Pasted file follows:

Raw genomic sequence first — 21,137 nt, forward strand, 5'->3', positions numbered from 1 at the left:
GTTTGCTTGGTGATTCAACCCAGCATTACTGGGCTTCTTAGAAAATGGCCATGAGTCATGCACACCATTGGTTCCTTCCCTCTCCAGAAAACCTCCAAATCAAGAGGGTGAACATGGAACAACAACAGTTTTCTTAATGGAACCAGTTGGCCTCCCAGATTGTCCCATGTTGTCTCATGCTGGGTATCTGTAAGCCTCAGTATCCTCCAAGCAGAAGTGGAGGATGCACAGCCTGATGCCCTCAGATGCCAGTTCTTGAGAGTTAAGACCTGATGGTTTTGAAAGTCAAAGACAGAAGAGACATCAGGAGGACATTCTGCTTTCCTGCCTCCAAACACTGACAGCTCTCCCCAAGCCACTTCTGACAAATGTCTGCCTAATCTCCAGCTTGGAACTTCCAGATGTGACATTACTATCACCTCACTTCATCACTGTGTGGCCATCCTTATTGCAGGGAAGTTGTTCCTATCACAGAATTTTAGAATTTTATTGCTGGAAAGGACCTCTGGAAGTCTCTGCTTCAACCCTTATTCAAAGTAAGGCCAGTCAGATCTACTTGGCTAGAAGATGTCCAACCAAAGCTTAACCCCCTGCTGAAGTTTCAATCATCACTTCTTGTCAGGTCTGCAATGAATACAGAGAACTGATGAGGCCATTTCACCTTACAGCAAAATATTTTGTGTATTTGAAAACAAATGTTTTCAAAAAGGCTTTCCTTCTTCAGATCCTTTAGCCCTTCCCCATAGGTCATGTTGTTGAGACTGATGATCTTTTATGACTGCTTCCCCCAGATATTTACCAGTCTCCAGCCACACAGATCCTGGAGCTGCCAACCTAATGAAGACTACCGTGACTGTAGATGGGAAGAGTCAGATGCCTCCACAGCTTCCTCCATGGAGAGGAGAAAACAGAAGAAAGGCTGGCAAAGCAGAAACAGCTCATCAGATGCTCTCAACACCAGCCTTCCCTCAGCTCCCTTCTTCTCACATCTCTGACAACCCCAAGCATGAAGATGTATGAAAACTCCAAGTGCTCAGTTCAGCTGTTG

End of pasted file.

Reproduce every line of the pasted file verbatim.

Raw genomic sequence first — 21,137 nt, forward strand, 5'->3', positions numbered from 1 at the left:
GTTTGCTTGGTGATTCAACCCAGCATTACTGGGCTTCTTAGAAAATGGCCATGAGTCATGCACACCATTGGTTCCTTCCCTCTCCAGAAAACCTCCAAATCAAGAGGGTGAACATGGAACAACAACAGTTTTCTTAATGGAACCAGTTGGCCTCCCAGATTGTCCCATGTTGTCTCATGCTGGGTATCTGTAAGCCTCAGTATCCTCCAAGCAGAAGTGGAGGATGCACAGCCTGATGCCCTCAGATGCCAGTTCTTGAGAGTTAAGACCTGATGGTTTTGAAAGTCAAAGACAGAAGAGACATCAGGAGGACATTCTGCTTTCCTGCCTCCAAACACTGACAGCTCTCCCCAAGCCACTTCTGACAAATGTCTGCCTAATCTCCAGCTTGGAACTTCCAGATGTGACATTACTATCACCTCACTTCATCACTGTGTGGCCATCCTTATTGCAGGGAAGTTGTTCCTATCACAGAATTTTAGAATTTTATTGCTGGAAAGGACCTCTGGAAGTCTCTGCTTCAACCCTTATTCAAAGTAAGGCCAGTCAGATCTACTTGGCTAGAAGATGTCCAACCAAAGCTTAACCCCCTGCTGAAGTTTCAATCATCACTTCTTGTCAGGTCTGCAATGAATACAGAGAACTGATGAGGCCATTTCACCTTACAGCAAAATATTTTGTGTATTTGAAAACAAATGTTTTCAAAAAGGCTTTCCTTCTTCAGATCCTTTAGCCCTTCCCCATAGGTCATGTTGTTGAGACTGATGATCTTTTATGACTGCTTCCCCCAGATATTTACCAGTCTCCAGCCACACAGATCCTGGAGCTGCCAACCTAATGAAGACTACCGTGACTGTAGATGGGAAGAGTCAGATGCCTCCACAGCTTCCTCCATGGAGAGGAGAAAACAGAAGAAAGGCTGGCAAAGCAGAAACAGCTCATCAGATGCTCTCAACACCAGCCTTCCCTCAGCTCCCTTCTTCTCACATCTCTGACAACCCCAAGCATGAAGATGTATGAAAACTCCAAGTGCTCAGTTCAGCTGTTG